In celebration of the exhibition coming to the MACBA this month, here’s a selection of album covers which I find to be, in turn, thrilling, sickening and indie-cool-self-affirming.
That is to say, here are the covers of some albums I like and love. Not all of the covers are great works of art, but many are. Royal Trux, being my favourite pop-group, dominate the field somewhat. I’ve always enjoyed their album art, given that it combines a variety of rock clichÃ©s, fan-art, corporate-style logos and blocked toilets.
Elliott Smith’s epnoymous album has an evocative image of bodies ‘falling’ or ‘floating’ between buildings in an American city. The design represents a haunting pre-shadowing of the ‘falling man’ photograph taken on September 11th 2001 in New York City.
The Flaming Lips’ ‘The Soft Bulletin’ album features an awesome photograph taken outside an ‘Acid Test’ party in San Francisco in the late sixties. I love the way it captures a young man’s intoxicaton, no doubt due to some of the acid he’d been testing.
Bonnie ‘Prince’ Billy’s ‘Master and Everyone’ has a simple cover photo which needs little explanation: his face, with its idiosyncratic beard fills the sleeve… his eye seems abnormally deep and reflective, as if it’s been ‘photoshopped’.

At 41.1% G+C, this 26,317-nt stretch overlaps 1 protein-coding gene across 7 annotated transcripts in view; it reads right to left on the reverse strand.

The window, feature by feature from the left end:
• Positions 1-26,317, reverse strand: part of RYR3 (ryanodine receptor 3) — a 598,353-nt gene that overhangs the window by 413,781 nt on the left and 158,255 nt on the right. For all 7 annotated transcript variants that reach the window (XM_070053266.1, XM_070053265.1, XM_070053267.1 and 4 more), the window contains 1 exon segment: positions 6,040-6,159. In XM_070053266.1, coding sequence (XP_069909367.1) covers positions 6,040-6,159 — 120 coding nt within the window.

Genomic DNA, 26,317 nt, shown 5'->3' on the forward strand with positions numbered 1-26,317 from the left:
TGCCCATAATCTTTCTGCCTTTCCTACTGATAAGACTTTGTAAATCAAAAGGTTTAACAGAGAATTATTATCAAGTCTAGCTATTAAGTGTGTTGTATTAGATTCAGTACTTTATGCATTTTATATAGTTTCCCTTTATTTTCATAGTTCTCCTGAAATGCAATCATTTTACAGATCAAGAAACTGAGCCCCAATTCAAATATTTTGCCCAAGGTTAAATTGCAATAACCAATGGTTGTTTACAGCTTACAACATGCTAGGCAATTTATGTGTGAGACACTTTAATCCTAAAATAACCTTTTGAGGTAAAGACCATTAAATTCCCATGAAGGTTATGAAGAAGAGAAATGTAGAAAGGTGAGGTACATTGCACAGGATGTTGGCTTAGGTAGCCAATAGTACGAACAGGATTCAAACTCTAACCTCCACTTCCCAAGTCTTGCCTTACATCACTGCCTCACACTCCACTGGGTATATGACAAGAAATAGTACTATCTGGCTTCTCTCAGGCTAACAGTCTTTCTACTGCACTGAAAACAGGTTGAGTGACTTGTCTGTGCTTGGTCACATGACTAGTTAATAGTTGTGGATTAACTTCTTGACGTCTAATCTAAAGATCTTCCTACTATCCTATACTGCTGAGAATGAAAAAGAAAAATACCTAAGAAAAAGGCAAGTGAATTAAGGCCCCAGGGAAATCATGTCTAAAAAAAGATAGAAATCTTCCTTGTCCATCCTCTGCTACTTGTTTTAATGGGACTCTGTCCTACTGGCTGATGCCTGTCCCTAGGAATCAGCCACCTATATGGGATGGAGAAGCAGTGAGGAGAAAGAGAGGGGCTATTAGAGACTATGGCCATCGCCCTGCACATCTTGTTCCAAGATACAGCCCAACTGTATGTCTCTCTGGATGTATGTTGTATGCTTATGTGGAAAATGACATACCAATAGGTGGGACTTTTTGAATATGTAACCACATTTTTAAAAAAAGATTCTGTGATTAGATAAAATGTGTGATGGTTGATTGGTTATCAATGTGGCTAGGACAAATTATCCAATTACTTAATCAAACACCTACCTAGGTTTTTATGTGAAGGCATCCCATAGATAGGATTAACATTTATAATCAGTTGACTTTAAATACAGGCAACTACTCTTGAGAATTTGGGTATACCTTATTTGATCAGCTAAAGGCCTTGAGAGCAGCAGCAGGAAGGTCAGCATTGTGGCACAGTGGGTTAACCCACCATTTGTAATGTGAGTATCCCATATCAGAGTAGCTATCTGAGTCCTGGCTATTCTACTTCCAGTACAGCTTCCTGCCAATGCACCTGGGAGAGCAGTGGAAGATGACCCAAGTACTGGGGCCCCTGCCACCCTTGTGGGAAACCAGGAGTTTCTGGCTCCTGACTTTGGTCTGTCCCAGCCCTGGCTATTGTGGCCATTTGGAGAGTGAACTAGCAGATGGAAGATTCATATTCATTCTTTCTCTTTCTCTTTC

After these, the Rolling Stones’ explicitly erectile cover for ‘Sticky Fingers’, Basement Jaxx’s homage to Copito de Nieve, the albino gorilla late of Barcelona’s city zoo, Super Furry Animals’ collage of a famous drug dealer’s various passports’ photos and Primal Scream’s stunningly primal ‘Screamadelica’ cover are all firm favourites.
Album art is a special form which combines the necessities of commercial success and hip styling with an interesting glimpse of how the pop-group (or their record label) view the music contained within the packaging. A good album cover should give a clear idea of the feeling and agenda (I wanted to write ‘philosophy’, but that seems too much) that the album espouses. Either that, or it should have nothing to do with anything. An album cover is, therefore, both an advertisement for the product, and a part of the product itself. As to the design included on CDs or vinyl records themselves – and the other design elements in on an album’s packaging, that’s a different matter. But Royal Trux’s highly suggestive hypodermic skyscrapers which feature in one of their EPs, (though I can’t remember which one), represent to me a pinnacle in album art by virtue of their combination of drug imagery and the New York City skyline.
In a brief note which didn’t deserve a whole post: here’s a great article about the most important website in the world. GYAC: it’s Popbitch.